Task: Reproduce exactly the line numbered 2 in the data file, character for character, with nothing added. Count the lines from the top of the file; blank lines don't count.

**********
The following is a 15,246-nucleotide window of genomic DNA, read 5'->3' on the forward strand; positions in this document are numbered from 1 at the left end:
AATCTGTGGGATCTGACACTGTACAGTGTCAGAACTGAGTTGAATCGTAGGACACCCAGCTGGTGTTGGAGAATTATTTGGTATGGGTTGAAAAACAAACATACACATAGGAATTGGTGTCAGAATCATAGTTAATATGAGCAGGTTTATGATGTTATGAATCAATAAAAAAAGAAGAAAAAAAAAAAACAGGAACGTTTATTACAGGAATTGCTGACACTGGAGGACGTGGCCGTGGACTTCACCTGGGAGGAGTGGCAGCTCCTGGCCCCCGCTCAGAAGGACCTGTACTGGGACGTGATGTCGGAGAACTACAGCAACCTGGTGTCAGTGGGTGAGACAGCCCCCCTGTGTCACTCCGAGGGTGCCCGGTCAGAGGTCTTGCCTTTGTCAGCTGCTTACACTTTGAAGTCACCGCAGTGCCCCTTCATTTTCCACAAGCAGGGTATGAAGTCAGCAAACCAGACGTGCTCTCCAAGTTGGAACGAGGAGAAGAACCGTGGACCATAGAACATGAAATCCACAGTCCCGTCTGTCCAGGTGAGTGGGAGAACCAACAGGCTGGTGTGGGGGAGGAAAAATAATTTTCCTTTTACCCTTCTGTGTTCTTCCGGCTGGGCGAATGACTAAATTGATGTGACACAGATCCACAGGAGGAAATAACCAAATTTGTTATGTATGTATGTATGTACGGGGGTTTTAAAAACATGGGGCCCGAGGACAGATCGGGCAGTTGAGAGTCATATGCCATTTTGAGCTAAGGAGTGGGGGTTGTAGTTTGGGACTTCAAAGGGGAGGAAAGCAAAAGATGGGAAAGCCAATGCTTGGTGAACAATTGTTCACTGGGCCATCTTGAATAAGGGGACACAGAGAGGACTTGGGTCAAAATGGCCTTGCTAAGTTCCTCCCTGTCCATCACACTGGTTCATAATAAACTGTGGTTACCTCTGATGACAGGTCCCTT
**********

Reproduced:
AATCTGTGGGATCTGACACTGTACAGTGTCAGAACTGAGTTGAATCGTAGGACACCCAGCTGGTGTTGGAGAATTATTTGGTATGGGTTGAAAAACAAACATACACATAGGAATTGGTGTCAGAATCATAGTTAATATGAGCAGGTTTATGATGTTATGAATCAATAAAAAAAGAAGAAAAAAAAAAAACAGGAACGTTTATTACAGGAATTGCTGACACTGGAGGACGTGGCCGTGGACTTCACCTGGGAGGAGTGGCAGCTCCTGGCCCCCGCTCAGAAGGACCTGTACTGGGACGTGATGTCGGAGAACTACAGCAACCTGGTGTCAGTGGGTGAGACAGCCCCCCTGTGTCACTCCGAGGGTGCCCGGTCAGAGGTCTTGCCTTTGTCAGCTGCTTACACTTTGAAGTCACCGCAGTGCCCCTTCATTTTCCACAAGCAGGGTATGAAGTCAGCAAACCAGACGTGCTCTCCAAGTTGGAACGAGGAGAAGAACCGTGGACCATAGAACATGAAATCCACAGTCCCGTCTGTCCAGGTGAGTGGGAGAACCAACAGGCTGGTGTGGGGGAGGAAAAATAATTTTCCTTTTACCCTTCTGTGTTCTTCCGGCTGGGCGAATGACTAAATTGATGTGACACAGATCCACAGGAGGAAATAACCAAATTTGTTATGTATGTATGTATGTACGGGGGTTTTAAAAACATGGGGCCCGAGGACAGATCGGGCAGTTGAGAGTCATATGCCATTTTGAGCTAAGGAGTGGGGGTTGTAGTTTGGGACTTCAAAGGGGAGGAAAGCAAAAGATGGGAAAGCCAATGCTTGGTGAACAATTGTTCACTGGGCCATCTTGAATAAGGGGACACAGAGAGGACTTGGGTCAAAATGGCCTTGCTAAGTTCCTCCCTGTCCATCACACTGGTTCATAATAAACTGTGGTTACCTCTGATGACAGGTCCCTT